In Defense of 64

Today’s the first day of the NCAA Men’s Division I Basketball Championship! Hooray!

No, well, actually today’s not the first day. You might think it was today, because that’s when your brackets were due to the office pool manager or on the website you’ve created 5 or 10 or more brackets on. No, since 2001 there has been at least one game played prior to the Thursday start everyone is used to, when 16 games are played by 32 teams and office efficiency slumps significantly.

Thursday isn’t even the “first round” of games any more. Since last year, when the tournament expanded to 68 teams, the 4 “play-in” games (affectionately called the First Four, officially) are now the first round, with Thursday/Friday games deemed the second round and Saturday/Sunday games the third round. Apparently it’s one of those crazy tournaments where almost everyone gets a first round bye because the number of entrants was uneven, something I’d expect to see in a local horseshoe tournament, not a multi-million dollar industry like college basketball.

I am often told I am too nostalgic for the days of my youth, and seeing as there were 64 teams from 1985-2000, my formative years of sport (age 3-18), it’s understandable I would beckon those days to return again. For a 7 or 8 year stretch in the 90s, I would spend the 3 days between Sunday and Thursday meticulously measuring and drawing a 64-team bracket on a large poster board so I could keep up with the games throughout the tournament. (I’m pretty sure those old poster boards still live under the bed at my parents’ house.) The commitment faded out before the 65th team was added, but I wonder now, “What would I have done on my poster board with those extra teams?”

But it doesn’t have to be this way. There’s really no need for all these extra teams. Every Division I men’s basketball team, except those in the Ivy League, play in a conference tournament, where they have the ability to earn–and this is the USA, after all, and we’re all about earning things–earn their way in to the tournament. Every team has the opportunity–again, a very USA, USA kind of word–the opportunity to make it. So why did they have to mess with the perfection that was the 64-team bracket?

It’s all about money and sports (a common rant of mine). More games means more money for TV stations and the NCAA. Even though the First Four games were on some TV station called truTV, it must be good for someone. And not only is there the NCAA Championship tournament, you have the NCAA NIT–this year celebrating it’s 75th anniversary– and two tournaments you’ve probably never heard of, the CBI and CIT, both created in the past 5 years. In total, 148 of the 345 Div. 1 men’s basketball teams make the “post season.” That’s 43% of all the teams. Perhaps I shouldn’t complain too much, though, because in the money-hungry NCAA Division I Football Bowl Subdivision (FBS), a whopping 57% of teams (70 of 122) last year found themselves playing in a bowl game (including UCLA, who finished the season 6-8). Only 2 “bowl eligible” teams didn’t find themselves in a bowl. (And UCLA had to actually get a waiver to play in their bowl game.)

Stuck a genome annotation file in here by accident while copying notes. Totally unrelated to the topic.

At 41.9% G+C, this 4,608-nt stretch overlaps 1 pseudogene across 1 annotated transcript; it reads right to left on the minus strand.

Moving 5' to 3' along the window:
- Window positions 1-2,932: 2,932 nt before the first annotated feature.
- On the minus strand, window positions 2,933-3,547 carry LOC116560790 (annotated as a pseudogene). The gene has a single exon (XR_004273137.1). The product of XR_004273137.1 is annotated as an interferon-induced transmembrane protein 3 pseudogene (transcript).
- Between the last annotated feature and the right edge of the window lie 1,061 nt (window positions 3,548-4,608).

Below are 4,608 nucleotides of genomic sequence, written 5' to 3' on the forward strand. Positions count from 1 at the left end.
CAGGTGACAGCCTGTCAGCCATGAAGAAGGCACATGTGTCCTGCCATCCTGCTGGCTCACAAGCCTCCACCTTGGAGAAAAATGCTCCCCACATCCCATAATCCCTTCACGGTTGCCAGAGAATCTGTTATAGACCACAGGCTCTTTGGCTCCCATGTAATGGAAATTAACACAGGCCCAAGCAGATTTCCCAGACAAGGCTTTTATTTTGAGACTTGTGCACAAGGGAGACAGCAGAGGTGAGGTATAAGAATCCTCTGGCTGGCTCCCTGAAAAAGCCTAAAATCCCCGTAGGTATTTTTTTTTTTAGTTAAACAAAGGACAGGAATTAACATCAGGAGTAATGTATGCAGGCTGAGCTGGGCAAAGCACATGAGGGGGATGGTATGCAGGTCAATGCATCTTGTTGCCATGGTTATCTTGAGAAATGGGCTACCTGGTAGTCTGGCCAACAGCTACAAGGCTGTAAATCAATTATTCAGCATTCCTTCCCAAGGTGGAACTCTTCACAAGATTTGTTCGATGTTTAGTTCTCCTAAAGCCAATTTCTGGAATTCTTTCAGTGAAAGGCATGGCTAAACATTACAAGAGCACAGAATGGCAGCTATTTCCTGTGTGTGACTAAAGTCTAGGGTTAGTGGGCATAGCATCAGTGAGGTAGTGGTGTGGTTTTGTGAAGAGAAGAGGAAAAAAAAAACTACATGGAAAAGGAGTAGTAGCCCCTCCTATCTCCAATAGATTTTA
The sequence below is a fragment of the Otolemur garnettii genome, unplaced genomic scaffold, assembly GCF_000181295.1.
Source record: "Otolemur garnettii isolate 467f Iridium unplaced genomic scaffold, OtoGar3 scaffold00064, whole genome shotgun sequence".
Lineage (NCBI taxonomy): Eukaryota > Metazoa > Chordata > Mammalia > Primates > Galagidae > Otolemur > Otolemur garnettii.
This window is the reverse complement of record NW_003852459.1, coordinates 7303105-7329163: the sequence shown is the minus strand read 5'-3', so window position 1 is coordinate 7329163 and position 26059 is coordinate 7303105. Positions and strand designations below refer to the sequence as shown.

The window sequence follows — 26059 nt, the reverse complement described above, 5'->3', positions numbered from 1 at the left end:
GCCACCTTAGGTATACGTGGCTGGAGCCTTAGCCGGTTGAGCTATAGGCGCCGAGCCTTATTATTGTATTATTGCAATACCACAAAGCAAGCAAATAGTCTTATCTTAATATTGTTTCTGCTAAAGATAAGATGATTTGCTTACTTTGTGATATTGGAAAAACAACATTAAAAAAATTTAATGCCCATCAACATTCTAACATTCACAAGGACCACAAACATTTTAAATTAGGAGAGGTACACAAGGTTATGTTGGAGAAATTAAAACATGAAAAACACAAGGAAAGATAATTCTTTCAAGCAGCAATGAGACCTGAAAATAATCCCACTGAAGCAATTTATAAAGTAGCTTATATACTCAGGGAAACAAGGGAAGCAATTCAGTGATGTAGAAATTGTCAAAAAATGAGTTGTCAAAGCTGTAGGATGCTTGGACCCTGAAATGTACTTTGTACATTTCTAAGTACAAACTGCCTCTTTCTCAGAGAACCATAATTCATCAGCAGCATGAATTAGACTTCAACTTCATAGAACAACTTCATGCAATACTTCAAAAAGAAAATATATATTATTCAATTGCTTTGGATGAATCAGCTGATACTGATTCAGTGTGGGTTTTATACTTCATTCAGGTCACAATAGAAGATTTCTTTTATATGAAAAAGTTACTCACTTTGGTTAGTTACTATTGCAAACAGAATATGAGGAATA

We talk about corruption by money and greed of so many of our institutions these days. Sports, in many ways, are getting there for me (if not all the way there already). The public funding of sports complexes has already gotten its backlash. If you have a satellite or cable subscription, you’re already paying over $100 for sports programming, whether you watch or not. And ticket prices to live sporting events (professional and college alike) have risen astronomically, such that it’s been a few years now since I paid to see one in person.

I still filled out a bracket this year, and I visit ESPN.com pretty much every day, though more so because I feel it’s my duty to keep up with the news everyone is thinking and talking about. But if greed and money continue to push the sports agenda, how long will it take until that becomes the topic of conversation instead of who won last night’s game? 

(On a related note, the NY Times ran a great Room for Debate piece this week about the connection (or disconnect) of the NCAA, money, and “student” athletes. Take a look.)

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